After taking some time to stretch our legs in historic old town Sacramento we had to hit the road – having two 380 mile days in front of us. We made plans to have dinner at Rusten House in Lancaster with my little sister’s son, Deuce, his wife Gretchen, and their awesome kids Rylee and Ryder. Back in the day there were a few great Mexican food places in the Antelope Valley. When I was very young we’d go to the Taquito Inn on Palmdale Blvd at least once a week. In the spring and summer we’d take my dad’s transistor radio and listen to the Dodger games while we ate. Later the Rusten House and El Toreo took over the top spots of Mexican Restaurants. Deuce and Gretchen like Rusten House so that’s where we went. It was a good pick.
Ryder and Rylee both had birthdays in the past couple of weeks; it was so fun getting to see them. They are great kids with great parents (and a very nice grandma).
I felt terrible about not contacting old high school buddies about our being in town but we got in late, wanted to spend time with the awesome Rutledge crew and had to head out early next morning in order to meet our other commitments. I hope to check in with everyone at the super reunion this fall.
All we had time for was to swing by my old house on the way out of town.
I suppose it’s doing okay given that the house is about 60 years old. I remember when that big old tree was just a sprout. We also had two other trees on the lawn including a beautiful maple on the left side. We also had a beautiful lawn that was my responsibility. I suppose the water crisis in Southern California is the cause for the desert theme of the lawn now. There was a flower box under the bank of windows in the middle and the window on the left was a full length style with some great etched glass on the bottom that turned passing car headlights into delightful bent rectangles. Somewhere along the line someone must have installed central air conditioning because the two enormous swamp coolers on the roof are nowhere to be seen. Apparently they don’t use the pool anymore: it is empty when I look on Google Maps.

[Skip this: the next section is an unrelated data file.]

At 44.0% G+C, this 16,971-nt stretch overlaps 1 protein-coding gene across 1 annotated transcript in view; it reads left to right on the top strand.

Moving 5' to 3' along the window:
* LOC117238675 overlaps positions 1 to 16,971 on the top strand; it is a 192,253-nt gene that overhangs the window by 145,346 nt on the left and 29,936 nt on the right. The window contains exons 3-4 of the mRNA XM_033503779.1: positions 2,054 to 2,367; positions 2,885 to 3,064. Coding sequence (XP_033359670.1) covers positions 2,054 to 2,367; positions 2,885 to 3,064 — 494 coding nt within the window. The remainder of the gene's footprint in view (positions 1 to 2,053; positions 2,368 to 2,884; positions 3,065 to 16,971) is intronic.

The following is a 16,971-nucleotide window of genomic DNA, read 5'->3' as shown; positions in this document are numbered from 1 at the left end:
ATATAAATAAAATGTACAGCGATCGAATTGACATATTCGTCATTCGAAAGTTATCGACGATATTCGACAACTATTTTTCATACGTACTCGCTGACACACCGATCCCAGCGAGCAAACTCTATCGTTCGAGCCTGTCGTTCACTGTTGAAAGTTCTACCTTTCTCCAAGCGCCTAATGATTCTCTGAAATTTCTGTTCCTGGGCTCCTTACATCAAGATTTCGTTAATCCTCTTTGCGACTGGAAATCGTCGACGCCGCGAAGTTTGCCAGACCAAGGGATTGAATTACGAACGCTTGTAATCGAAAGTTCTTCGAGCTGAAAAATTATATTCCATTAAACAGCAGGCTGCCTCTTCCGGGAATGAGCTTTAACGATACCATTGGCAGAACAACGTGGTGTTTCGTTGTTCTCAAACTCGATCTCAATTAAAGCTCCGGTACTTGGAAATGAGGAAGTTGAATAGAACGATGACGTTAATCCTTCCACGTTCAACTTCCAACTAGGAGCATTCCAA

We put the peddle to the metal stopping at a nice little diner in Needles, California for lunch. We were chasing a snow storm that had passed through the area a day or two before us. As we got up into the high country of Northern Arizona there were patches of snow on the ground.
We got to Seligman, Arizona before the sun went down so we had some time to walk through town, do some souvenir shopping, and watch some trains. Seligman is the heart of the Route 66 revitalization in Arizona. We love to support this nice little community.
I’ll be capturing many photos like this when we do our Route 66 trip later this Spring
Click on the image below to expand it and get a better view of the residents hanging out.
You can see our hotel – Canyon Lodge – across the street.
Even though train watching wasn’t high on our agenda this trip, I couldn’t resist the opportunity. While Carla shopped I wondered over to the railroad tracks where a long container train was stopped in a siding.
That train sat on the siding all night while trains passed it going both directions.
I could see headlights miles out to the east and had time to set up my shots. Too bad I didn’t remember to go to shutter priority. The trains travel about 70mph through this area. While waiting for the next train I wondered the back streets of town and caught a nicely lit copse of trees.
Carla caught this version of the train I caught above with her iPhone as she was walking over to meet me